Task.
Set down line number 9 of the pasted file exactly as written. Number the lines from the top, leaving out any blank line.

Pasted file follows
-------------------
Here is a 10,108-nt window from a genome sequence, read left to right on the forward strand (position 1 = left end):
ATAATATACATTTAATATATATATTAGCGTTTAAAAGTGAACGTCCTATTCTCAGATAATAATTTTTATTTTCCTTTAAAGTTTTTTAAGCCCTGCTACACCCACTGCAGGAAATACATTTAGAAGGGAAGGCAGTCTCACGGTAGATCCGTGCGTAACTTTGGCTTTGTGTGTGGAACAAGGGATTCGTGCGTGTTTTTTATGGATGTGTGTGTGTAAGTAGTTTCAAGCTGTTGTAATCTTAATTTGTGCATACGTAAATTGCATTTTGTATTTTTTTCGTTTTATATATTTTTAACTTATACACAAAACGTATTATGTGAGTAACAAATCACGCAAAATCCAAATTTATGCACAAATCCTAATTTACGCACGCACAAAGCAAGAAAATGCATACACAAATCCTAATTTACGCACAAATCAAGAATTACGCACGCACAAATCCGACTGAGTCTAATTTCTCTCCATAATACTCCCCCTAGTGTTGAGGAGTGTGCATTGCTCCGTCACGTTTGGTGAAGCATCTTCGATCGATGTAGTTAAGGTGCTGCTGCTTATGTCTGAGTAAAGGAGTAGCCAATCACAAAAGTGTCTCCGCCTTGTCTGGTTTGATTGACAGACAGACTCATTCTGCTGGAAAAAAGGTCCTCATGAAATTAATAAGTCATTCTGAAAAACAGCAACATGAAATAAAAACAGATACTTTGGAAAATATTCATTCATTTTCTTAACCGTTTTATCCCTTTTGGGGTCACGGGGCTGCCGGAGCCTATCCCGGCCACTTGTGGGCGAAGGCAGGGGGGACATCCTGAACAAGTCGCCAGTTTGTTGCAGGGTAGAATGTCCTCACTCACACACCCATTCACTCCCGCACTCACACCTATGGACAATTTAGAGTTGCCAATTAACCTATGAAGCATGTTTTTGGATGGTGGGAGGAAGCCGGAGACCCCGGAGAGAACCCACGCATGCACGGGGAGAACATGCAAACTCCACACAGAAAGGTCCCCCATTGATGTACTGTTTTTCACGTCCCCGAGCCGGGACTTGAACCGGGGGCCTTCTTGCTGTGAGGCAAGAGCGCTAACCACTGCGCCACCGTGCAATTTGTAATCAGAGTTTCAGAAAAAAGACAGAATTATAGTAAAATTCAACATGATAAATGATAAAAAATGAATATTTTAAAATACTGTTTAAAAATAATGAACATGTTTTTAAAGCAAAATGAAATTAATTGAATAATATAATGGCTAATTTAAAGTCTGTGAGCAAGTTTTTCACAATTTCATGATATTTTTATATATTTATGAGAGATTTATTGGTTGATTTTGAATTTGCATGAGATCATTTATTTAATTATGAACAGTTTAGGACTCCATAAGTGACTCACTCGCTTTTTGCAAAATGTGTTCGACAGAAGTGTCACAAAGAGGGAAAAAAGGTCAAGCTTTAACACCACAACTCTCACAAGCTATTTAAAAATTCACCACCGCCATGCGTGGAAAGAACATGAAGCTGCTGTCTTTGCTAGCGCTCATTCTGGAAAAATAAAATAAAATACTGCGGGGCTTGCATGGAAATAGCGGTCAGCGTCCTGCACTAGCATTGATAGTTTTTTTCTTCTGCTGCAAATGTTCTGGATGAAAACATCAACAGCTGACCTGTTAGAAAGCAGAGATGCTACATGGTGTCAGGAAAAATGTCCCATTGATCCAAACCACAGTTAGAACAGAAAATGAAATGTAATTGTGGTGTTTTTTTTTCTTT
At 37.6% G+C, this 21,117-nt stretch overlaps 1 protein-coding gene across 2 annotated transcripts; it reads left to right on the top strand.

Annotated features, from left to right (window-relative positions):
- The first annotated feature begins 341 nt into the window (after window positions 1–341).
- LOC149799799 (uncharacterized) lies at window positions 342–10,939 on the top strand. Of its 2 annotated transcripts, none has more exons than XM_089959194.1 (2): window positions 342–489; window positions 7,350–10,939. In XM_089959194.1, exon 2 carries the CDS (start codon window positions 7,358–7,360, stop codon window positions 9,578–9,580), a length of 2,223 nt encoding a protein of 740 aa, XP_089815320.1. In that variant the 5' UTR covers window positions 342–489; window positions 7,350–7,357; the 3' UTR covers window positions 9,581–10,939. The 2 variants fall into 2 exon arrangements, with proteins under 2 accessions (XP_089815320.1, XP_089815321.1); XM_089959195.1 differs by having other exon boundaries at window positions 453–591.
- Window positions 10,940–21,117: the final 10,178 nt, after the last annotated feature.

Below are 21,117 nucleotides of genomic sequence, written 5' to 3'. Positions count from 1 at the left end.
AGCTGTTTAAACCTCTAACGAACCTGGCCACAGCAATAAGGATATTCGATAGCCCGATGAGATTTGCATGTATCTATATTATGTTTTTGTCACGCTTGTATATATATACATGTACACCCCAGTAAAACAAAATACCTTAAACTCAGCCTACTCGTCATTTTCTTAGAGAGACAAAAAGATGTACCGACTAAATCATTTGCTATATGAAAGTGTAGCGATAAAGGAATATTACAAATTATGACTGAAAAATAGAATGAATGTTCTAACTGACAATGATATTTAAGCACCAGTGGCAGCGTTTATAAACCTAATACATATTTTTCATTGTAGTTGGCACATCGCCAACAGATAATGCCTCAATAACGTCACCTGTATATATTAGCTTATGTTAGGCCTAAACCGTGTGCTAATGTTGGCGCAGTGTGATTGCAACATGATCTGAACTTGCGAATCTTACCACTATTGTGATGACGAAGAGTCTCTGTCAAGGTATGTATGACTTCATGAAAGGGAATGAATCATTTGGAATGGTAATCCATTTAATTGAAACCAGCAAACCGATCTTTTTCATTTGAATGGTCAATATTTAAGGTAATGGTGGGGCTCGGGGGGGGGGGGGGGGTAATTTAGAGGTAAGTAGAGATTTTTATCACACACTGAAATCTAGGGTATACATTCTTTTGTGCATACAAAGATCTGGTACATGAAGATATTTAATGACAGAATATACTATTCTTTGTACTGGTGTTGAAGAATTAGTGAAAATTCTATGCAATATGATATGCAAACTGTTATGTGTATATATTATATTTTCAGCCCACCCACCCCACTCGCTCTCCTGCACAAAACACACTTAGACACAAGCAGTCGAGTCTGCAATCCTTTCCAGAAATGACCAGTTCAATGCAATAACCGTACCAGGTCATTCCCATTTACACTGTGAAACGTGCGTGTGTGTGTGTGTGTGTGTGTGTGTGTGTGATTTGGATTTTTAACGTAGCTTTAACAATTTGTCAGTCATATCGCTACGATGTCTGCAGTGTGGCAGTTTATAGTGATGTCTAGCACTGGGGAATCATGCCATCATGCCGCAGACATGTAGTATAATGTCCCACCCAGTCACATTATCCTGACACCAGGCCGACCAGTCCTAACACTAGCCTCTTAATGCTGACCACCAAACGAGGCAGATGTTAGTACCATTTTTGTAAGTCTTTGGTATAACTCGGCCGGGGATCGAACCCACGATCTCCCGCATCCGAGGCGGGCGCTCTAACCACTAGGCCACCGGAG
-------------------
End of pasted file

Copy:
AGCTGTTTAAACCTCTAACGAACCTGGCCACAGCAATAAGGATATTCGATAGCCCGATGAGATTTGCATGTATCTATATTATGTTTTTGTCACGCTTGTATATATATACATGTACACCCCAGTAAAACAAAATACCTTAAACTCAGCCTACTCGTCATTTTCTTAGAGAGACAAAAAGATGTACCGACTAAATCATTTGCTATATGAAAGTGTAGCGATAAAGGAATATTACAAATTATGACTGAAAAATAGAATGAATGTTCTAACTGACAATGATATTTAAGCACCAGTGGCAGCGTTTATAAACCTAATACATATTTTTCATTGTAGTTGGCACATCGCCAACAGATAATGCCTCAATAACGTCACCTGTATATATTAGCTTATGTTAGGCCTAAACCGTGTGCTAATGTTGGCGCAGTGTGATTGCAACATGATCTGAACTTGCGAATCTTACCACTATTGTGATGACGAAGAGTCTCTGTCAAGGTATGTATGACTTCATGAAAGGGAATGAATCATTTGGAATGGTAATCCATTTAATTGAAACCAGCAAACCGATCTTTTTCATTTGAATGGTCAATATTTAAGGTAATGGTGGGGCTCGGGGGGGGGGGGGGGGTAATTTAGAGGTAAGTAGAGATTTTTATCACACACTGAAATCTAGGGTATACATTCTTTTGTGCATACAAAGATCTGGTACATGAAGATATTTAATGACAGAATATACTATTCTTTGTACTGGTGTTGAAGAATTAGTGAAAATTCTATGCAATATGATATGCAAACTGTTATGTGTATATATTATATTTTCAGCCCACCCACCCCACTCGCTCTCCTGCACAAAACACACTTAGACACAAGCAGTCGAGTCTGCAATCCTTTCCAGAAATGACCAGTTCAATGCAATAACCGTACCAGGTCATTCCCATTTACACTGTGAAACGTGCGTGTGTGTGTGTGTGTGTGTGTGTGTGTGTGATTTGGATTTTTAACGTAGCTTTAACAATTTGTCAGTCATATCGCTACGATGTCTGCAGTGTGGCAGTTTATAGTGATGTCTAGCACTGGGGAATCATGCCATCATGCCGCAGACATGTAGTATAATGTCCCACCCAGTCACATTATCCTGACACCAGGCCGACCAGTCCTAACACTAGCCTCTTAATGCTGACCACCAAACGAGGCAGATGTTAGTACCATTTTTGTAAGTCTTTGGTATAACTCGGCCGGGGATCGAACCCACGATCTCCCGCATCCGAGGCGGGCGCTCTAACCACTAGGCCACCGGAG